The King of Cakes
King cakes, a quintessential Mardi Gras treat, descended from a cake served by the Romans at the Saturnalia Fest. The Romans baked a bean inside their version, and ever since then all sorts of trinkets have been concealed in the cake, like plastic pigs, pieces of candy, and today’s tiny baby. Mardi Gras begins on January 6, the twelfth night after Christmas, and the search for the plastic baby in the king cake signifies the three kings’ search for baby Jesus. Custom dictates that whoever finds the baby is said to have good luck for the day, as well as the responsibility of throwing the next Mardi Gras party (or at least supplying the king cake).
For those ready for a weekend project, we have three recipes that will get you ready to celebrate Mardi Gras. First, native New Orleanian David Guas of Bayou Bakery bakes a classic sweet bread king cake laced with cinnamon, filled with Creole cream cheese, and decorated with sugar tinted the three colors of Mardi Gras: gold for power, green for faith, and purple for justice. Meanwhile, Kristen Essig of Coquette bakes a traditional French galette de rois. Her cake has a puff pastry crust that’s filled with almond-brandy butter and topped with a dusting of powdered sugar. And Lisa Marie White of Biscuit Love fills her brioche base with bananas, toasted pecans, and a mascarpone filling with a smattering of caramel sauce.
Make Your Own Crown Confection
Native New Orleanian David Guas of Bayou Bakery reminisces of king cakes past, “When I was in high school, some friends and I would stop at McKenzie’s bakery on the way to swim practice, buy a king cake, and try to out-eat one another while driving to the pool. Whoever finished the king cake by the time we got to practice was the winner and undisputed master of the king cake. Needless to say, we weren’t the speediest (or most buoyant) swimmers during Carnival season!”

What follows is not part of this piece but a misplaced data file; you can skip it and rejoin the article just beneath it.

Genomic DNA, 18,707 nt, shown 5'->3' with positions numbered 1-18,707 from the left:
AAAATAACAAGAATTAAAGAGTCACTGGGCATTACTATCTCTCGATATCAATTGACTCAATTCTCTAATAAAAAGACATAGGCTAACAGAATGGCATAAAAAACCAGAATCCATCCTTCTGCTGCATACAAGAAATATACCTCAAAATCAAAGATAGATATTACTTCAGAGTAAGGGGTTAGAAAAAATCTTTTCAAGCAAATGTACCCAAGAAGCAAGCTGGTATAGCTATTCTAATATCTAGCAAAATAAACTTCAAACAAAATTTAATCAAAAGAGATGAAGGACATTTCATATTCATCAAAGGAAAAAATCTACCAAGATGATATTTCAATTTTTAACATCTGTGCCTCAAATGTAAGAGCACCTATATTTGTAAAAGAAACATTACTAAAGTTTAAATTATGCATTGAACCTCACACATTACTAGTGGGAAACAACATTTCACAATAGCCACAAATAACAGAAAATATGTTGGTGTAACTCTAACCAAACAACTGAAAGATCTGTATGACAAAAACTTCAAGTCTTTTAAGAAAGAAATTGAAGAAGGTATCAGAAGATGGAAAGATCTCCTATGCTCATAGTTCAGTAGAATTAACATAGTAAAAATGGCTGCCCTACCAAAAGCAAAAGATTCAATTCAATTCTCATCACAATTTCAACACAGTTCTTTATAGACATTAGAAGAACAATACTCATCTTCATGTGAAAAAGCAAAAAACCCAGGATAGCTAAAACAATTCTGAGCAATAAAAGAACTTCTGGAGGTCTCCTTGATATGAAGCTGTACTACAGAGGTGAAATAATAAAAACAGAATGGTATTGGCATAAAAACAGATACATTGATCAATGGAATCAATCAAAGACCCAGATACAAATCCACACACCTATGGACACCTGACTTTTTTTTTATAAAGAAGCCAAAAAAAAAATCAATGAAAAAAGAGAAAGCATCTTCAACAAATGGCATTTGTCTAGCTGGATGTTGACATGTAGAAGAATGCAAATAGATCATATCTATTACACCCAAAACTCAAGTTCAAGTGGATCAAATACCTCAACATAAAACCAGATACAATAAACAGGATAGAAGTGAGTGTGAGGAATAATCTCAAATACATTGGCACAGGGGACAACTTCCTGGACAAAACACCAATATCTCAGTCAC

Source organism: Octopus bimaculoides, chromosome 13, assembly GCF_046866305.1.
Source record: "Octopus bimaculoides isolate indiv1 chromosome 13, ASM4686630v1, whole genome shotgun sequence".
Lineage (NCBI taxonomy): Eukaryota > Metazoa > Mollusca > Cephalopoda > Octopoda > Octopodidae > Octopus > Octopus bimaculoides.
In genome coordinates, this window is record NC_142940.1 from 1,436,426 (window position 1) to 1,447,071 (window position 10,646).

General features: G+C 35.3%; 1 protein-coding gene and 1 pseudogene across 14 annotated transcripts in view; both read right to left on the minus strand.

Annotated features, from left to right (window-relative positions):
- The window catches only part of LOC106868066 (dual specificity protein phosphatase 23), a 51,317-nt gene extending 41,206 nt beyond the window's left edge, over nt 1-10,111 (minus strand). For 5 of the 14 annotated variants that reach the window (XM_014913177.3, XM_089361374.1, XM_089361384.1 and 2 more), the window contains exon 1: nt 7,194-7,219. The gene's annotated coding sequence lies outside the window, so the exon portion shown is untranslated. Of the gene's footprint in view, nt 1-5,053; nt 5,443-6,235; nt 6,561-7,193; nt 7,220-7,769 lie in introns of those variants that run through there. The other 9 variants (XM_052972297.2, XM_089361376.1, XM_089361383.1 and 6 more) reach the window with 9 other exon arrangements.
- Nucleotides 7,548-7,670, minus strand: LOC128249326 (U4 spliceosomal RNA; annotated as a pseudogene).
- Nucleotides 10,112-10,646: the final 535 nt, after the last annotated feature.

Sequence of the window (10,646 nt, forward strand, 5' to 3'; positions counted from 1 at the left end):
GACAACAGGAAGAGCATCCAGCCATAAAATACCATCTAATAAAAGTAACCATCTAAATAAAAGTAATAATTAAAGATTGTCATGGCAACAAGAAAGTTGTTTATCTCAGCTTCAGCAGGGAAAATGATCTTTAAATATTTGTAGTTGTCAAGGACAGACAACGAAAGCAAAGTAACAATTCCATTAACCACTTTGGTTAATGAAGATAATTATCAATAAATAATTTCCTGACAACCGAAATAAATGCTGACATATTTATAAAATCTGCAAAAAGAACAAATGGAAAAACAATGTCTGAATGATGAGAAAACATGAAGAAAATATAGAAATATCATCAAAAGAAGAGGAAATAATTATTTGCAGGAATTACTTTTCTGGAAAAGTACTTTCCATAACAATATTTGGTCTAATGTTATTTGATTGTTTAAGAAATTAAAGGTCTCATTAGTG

“With the coffee-cake and brioche-style king cakes readily available, classic French king cake (a puff pastry tart filled with an almond-brandy-butter filling, also known as frangipane) can be hard to find. I’ve been making it since being introduced to the recipe by my friend and mentor, chef Anne Kearney,” says Kristen Essig of Coquette in New Orleans.
Pastry chef Lisa Marie White, of Biscuit Love in Nashville (and formerly of Willa Jean in New Orleans), bakes a brioche base but fills hers with bananas, toasted pecans, and a mascarpone filling topped with caramel sauce for a decadent finish.
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